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Case 1

 

Image A.

 

Image B.

 

  1. Who is the mythological figure depicted in image A and how does he relate to a urological emergency?
  2. Define priapism and list five causes.
  3. In the context of a patient presenting with priapism, what test has been performed (Image B) and what do the results imply?
  4. In combination with aspiration / drainage of the corpora, what class of pharmacological agent can be injected? Describe how it is prepared and given?
  5. What is the overall resolution rate of aspiration and irrigation, combined with intra-corporeal pharmacological agents?
  6. When might the surgical insertion of a penile prosthesis be considered?

 

 

 

Case 2

 

Parameter: Semen volume (mL)
Value: 2.8ml

Parameter: Total sperm number (106/ejaculate)
Value: 0

Parameter: Sperm concentration (106/mL)
Value: 
0

Parameter: Total motility
Value: 0

Parameter: Progressive motility (%)
Value:
0

Parameter: Vitality (live spermatozoa, %)
Value: 0

Parameter: Sperm morphology (normal forms, %)
Value:
0

 

  1. What does this semen analysis suggest the patient may have?
  2. Can you define obstructive azoospermia?
  3. At which level of the spermatic journey is the obstruction most frequently at, and what is the most common congenital cause of obstructive azoospermia?
  4. What surgical procedure is recommended in patients with iatrogenically acquired post-surgical epididymal obstruction? What are the patency rates associated with this procedure?
  5. How can sperm be retrieved in patients with congenital bilateral absence of the vas deferens?

 

 

 

Case 3

 

 

  1. What does this Doppler ultrasound image show?
  2. How are varicocoeles graded in clinical practice?
  3. What is the investigation of choice to diagnose a varicocoele?
  4. What is the recurrence rate if the varicocoele is treated via radiological embolisation or laparoscopy?
  5. What is the likely diagnosis in an adolescent presenting with acute shortness of breath and haemoptysis, three days following embolisation of varicocoele? Why is this likely to have happened?

 

 

 

 

 

 

 


Andrology – answers

 

Case 1

  1. Priapus – minor Greek God of Fertility, who had a marked permanent erection which gave rise to the medical condition of priapism.
  2. Priapism is a disorder of penile erection that persists beyond or is unrelated to sexual interest or stimulation, and by consensus lasting for greater than four hours. Causes include: haematological dyscrasias (e.g. sickle cell anaemia, myeloma), neurogenic disorders (e.g. spinal cord injury, cauda equina syndrome), infiltrating urological neoplasms, medications (e.g. sildenafil, intra-cavernous therapies) and recreational drugs.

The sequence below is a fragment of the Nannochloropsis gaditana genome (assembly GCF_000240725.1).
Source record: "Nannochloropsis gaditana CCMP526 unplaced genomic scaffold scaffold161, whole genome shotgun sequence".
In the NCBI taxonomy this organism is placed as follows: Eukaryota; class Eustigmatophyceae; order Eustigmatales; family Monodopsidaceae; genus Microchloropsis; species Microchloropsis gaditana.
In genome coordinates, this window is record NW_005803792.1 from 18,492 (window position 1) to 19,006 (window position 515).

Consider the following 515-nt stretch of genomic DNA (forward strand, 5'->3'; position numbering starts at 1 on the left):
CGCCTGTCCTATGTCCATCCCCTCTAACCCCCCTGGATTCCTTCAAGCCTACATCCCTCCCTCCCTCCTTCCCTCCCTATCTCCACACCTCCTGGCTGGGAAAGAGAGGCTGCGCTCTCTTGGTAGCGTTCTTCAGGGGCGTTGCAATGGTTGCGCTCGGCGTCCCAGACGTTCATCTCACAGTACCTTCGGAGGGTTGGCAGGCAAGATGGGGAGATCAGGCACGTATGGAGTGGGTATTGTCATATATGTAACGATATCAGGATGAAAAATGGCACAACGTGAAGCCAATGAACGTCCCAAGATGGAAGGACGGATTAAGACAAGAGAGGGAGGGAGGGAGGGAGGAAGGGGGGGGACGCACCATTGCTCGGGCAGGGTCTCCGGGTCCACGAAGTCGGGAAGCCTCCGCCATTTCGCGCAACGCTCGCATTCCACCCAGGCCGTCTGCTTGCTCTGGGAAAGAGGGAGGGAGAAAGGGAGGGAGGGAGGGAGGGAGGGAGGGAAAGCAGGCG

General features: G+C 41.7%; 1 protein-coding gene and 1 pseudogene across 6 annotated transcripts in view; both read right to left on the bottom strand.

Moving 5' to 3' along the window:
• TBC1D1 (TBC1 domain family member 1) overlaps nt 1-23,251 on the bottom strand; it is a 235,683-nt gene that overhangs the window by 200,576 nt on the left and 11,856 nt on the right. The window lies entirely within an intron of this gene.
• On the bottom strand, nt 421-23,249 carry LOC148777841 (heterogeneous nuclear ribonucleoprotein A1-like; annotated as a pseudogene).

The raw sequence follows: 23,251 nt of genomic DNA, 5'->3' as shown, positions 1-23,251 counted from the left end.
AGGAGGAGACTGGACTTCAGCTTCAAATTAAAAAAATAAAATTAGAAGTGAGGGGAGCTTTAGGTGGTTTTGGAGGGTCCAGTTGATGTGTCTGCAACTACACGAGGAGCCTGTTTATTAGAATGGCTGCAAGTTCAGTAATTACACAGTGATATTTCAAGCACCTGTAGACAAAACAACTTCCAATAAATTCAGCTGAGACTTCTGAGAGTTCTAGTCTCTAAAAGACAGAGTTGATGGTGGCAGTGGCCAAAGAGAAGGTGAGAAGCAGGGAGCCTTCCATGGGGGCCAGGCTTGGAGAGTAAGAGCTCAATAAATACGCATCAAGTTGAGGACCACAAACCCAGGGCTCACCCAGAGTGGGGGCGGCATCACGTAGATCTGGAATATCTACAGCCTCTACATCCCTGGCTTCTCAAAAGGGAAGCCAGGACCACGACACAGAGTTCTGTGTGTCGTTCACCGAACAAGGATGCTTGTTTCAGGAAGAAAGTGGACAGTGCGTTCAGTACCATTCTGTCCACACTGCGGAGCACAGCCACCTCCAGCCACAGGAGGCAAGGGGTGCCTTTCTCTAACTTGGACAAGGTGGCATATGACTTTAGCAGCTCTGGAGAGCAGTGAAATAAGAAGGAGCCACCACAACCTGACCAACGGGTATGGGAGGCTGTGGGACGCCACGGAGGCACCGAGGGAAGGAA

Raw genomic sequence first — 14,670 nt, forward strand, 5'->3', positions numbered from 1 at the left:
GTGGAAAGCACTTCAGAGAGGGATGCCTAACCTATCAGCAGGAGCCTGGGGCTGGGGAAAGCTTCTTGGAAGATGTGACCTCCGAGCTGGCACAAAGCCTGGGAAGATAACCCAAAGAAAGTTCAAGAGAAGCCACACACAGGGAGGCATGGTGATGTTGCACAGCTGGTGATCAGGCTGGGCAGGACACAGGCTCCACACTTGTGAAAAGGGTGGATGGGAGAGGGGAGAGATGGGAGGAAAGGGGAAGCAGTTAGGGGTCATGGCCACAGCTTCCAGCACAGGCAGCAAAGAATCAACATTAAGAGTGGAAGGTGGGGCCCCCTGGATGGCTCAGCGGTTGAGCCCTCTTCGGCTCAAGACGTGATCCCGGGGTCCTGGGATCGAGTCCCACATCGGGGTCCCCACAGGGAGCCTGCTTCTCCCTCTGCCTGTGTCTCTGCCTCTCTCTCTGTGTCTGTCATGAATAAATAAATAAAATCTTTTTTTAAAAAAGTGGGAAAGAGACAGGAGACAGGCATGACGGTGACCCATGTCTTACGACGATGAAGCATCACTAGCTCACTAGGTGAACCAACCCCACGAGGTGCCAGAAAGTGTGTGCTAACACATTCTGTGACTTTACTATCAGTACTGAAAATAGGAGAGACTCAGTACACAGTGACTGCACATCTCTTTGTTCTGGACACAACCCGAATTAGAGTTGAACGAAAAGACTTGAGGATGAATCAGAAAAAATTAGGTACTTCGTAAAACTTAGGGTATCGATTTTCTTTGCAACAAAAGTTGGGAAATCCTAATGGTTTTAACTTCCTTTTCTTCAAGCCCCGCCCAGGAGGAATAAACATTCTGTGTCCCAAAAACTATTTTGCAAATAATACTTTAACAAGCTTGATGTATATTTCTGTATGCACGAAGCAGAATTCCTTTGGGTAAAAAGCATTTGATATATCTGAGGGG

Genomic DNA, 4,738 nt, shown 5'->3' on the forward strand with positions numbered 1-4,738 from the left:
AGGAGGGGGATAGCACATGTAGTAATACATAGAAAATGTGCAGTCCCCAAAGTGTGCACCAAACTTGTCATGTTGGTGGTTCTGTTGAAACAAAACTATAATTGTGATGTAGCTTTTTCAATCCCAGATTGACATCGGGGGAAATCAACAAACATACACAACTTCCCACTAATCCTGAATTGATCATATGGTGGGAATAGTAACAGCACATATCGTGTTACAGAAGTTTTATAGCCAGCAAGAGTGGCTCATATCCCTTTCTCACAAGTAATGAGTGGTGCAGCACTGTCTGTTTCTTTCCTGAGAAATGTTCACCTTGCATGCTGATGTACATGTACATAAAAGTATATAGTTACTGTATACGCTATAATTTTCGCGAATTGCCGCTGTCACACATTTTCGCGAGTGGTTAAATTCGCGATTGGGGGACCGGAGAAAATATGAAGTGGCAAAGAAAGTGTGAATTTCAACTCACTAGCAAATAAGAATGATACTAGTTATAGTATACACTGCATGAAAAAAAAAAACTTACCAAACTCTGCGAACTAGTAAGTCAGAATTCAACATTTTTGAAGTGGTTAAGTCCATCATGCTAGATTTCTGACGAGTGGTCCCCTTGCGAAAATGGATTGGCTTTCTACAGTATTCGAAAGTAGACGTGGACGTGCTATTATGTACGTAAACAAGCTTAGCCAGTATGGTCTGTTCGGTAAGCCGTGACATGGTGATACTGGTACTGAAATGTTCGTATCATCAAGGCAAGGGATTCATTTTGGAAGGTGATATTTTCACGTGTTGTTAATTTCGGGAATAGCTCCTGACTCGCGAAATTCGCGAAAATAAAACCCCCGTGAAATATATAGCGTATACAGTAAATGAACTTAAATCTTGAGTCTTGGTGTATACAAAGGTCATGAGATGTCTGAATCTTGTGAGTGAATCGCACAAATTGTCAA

3. Penile corporal blood gas analysis. The results are in keeping with ischaemic / low-flow type priapism, the most common type.
  4. Alpha-adrenergic agonists. Dilute 10mg of phenylephrine up to 10mls with normal saline (1mg/ml). Inject 0.5mls (500mcg) every five minutes, for up to one hour. Side-effects include tachycardia, hypertension and arrhythmia, therefore need blood pressure, pulse and cardiac monitoring.
  5. 80%.
  6. Intractable, therapy-resistant ischaemic priapism lasting more than 48-72 hours usually results in complete erectile dysfunction and risk of penile deformity.

 

Case 2

  1. Azoospermia.
  2. Obstructive azoospermia is the absence of spermatozoa and spermatogenic cells in semen due to bilateral obstruction of the ducts.
  3. Obstruction at the level of the epididymis is the most common cause. Congenitally this is due to congenital bilateral absence of the vas deferens, associated with at least one mutation of the CF gene (Chromosome 7).
  4. Microsurgical intussusception: epididymovasostomy 60-87%. 5. Microsurgical epididymal sperm aspiration (MESA) can retrieve sperm, which can be subsequently used for intra-cytoplasmic sperm injection (ISCI).

 

Case 3

  1. Left sided varicocoele.
  2. Subclinical – not palpable / visible but discovered on ultrasound. Grade 1 – palpable only on Valsalva manoeuvre; Grade 2 – palpable at rest, but not visible; Grade 3 – palpable and visible at rest.
  3. Colour doppler ultrasound study.
  4. 10% radiological, 3-7% laparoscopic.
  5. Pulmonary embolism, due to migration of the coil into vena cava and subsequently pulmonary artery.
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CONTRIBUTOR
Jack Donati-Bourne

Royal Wolverhampton Hospital NHS Trust.

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CONTRIBUTOR
Nick Rukin

Metro North Hospitals and Health Service, Brisbane, Australia.

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